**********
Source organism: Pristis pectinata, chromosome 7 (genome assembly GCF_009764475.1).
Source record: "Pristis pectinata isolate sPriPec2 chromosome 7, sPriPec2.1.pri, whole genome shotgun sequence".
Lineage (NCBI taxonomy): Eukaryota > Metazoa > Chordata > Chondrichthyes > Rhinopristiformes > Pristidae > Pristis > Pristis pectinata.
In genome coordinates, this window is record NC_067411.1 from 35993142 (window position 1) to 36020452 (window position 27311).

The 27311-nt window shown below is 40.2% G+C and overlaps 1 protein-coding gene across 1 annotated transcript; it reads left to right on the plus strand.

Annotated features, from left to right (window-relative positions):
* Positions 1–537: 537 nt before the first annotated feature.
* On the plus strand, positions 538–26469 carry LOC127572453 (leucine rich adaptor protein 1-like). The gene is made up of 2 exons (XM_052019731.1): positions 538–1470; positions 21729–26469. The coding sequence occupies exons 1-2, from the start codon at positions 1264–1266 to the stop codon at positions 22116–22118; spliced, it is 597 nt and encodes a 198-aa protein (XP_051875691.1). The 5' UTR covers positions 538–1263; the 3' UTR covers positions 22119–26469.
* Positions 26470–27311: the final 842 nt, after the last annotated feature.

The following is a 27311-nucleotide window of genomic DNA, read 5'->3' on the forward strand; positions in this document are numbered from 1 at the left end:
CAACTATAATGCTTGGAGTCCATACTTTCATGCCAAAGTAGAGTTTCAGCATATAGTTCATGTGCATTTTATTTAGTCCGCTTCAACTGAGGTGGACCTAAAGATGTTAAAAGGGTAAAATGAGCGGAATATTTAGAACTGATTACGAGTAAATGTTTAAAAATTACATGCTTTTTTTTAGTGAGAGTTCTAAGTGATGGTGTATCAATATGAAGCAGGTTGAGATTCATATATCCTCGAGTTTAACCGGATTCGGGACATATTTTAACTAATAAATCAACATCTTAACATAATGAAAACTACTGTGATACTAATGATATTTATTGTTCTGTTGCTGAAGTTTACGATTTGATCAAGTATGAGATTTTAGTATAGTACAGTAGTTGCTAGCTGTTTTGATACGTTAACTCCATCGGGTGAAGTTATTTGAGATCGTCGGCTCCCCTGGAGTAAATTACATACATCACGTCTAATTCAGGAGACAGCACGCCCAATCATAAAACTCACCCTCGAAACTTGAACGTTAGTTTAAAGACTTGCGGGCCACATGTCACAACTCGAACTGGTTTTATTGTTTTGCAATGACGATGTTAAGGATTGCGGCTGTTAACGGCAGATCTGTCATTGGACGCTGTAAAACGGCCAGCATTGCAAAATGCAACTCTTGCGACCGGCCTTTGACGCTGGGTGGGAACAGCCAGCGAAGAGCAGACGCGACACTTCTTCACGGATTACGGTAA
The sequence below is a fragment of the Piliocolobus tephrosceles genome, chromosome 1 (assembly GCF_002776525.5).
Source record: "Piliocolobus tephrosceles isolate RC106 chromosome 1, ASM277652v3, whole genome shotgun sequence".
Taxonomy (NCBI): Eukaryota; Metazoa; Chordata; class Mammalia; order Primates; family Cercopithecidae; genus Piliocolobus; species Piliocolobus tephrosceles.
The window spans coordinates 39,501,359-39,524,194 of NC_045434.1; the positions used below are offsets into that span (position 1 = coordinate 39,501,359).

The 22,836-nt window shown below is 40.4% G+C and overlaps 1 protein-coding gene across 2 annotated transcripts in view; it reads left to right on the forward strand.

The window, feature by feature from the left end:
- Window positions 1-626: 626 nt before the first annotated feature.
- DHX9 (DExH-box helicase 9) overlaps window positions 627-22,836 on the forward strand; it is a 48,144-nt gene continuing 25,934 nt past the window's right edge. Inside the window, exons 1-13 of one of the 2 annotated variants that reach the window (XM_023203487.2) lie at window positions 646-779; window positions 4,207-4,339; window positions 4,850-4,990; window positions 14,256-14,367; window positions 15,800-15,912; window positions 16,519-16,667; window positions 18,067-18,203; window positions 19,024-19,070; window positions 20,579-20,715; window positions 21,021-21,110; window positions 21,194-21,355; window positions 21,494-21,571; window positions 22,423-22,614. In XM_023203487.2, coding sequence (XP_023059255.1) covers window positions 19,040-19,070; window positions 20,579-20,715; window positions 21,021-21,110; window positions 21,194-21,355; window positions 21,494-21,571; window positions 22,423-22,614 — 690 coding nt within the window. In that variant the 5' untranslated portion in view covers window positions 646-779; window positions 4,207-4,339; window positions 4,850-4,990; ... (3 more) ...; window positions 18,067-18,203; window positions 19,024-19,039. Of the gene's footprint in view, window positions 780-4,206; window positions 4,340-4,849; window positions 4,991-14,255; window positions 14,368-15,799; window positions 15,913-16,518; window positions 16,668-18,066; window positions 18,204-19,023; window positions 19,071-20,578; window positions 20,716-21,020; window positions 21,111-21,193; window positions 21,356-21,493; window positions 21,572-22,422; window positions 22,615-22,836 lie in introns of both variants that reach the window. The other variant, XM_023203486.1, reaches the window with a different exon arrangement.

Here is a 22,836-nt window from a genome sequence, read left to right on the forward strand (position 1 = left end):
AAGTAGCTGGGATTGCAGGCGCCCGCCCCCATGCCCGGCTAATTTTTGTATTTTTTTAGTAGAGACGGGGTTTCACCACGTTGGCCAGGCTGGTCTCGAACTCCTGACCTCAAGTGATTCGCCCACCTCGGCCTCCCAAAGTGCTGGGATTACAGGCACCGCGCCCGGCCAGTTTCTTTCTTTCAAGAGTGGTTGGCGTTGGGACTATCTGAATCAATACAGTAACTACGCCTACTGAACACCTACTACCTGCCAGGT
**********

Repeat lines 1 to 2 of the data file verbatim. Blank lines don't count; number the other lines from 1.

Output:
Source organism: Pristis pectinata, chromosome 7 (genome assembly GCF_009764475.1).
Source record: "Pristis pectinata isolate sPriPec2 chromosome 7, sPriPec2.1.pri, whole genome shotgun sequence".